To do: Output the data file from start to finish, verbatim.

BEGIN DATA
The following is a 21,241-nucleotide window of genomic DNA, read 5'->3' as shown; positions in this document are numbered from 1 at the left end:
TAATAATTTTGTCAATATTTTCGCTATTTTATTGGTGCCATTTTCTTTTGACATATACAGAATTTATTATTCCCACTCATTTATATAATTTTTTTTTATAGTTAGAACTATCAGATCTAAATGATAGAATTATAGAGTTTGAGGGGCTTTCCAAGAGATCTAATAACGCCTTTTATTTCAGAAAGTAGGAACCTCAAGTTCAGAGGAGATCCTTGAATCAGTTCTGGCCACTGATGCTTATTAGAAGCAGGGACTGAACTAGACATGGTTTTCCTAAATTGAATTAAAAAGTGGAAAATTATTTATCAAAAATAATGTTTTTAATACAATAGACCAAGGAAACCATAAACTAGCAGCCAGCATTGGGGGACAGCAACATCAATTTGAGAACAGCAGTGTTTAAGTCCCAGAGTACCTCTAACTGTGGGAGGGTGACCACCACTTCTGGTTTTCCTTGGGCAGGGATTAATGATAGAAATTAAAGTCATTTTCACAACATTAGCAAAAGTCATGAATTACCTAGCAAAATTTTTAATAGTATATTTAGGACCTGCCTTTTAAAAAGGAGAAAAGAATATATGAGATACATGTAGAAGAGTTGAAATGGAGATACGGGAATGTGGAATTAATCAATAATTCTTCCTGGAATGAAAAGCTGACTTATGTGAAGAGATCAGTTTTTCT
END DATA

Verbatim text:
The following is a 21,241-nucleotide window of genomic DNA, read 5'->3' as shown; positions in this document are numbered from 1 at the left end:
TAATAATTTTGTCAATATTTTCGCTATTTTATTGGTGCCATTTTCTTTTGACATATACAGAATTTATTATTCCCACTCATTTATATAATTTTTTTTTATAGTTAGAACTATCAGATCTAAATGATAGAATTATAGAGTTTGAGGGGCTTTCCAAGAGATCTAATAACGCCTTTTATTTCAGAAAGTAGGAACCTCAAGTTCAGAGGAGATCCTTGAATCAGTTCTGGCCACTGATGCTTATTAGAAGCAGGGACTGAACTAGACATGGTTTTCCTAAATTGAATTAAAAAGTGGAAAATTATTTATCAAAAATAATGTTTTTAATACAATAGACCAAGGAAACCATAAACTAGCAGCCAGCATTGGGGGACAGCAACATCAATTTGAGAACAGCAGTGTTTAAGTCCCAGAGTACCTCTAACTGTGGGAGGGTGACCACCACTTCTGGTTTTCCTTGGGCAGGGATTAATGATAGAAATTAAAGTCATTTTCACAACATTAGCAAAAGTCATGAATTACCTAGCAAAATTTTTAATAGTATATTTAGGACCTGCCTTTTAAAAAGGAGAAAAGAATATATGAGATACATGTAGAAGAGTTGAAATGGAGATACGGGAATGTGGAATTAATCAATAATTCTTCCTGGAATGAAAAGCTGACTTATGTGAAGAGATCAGTTTTTCT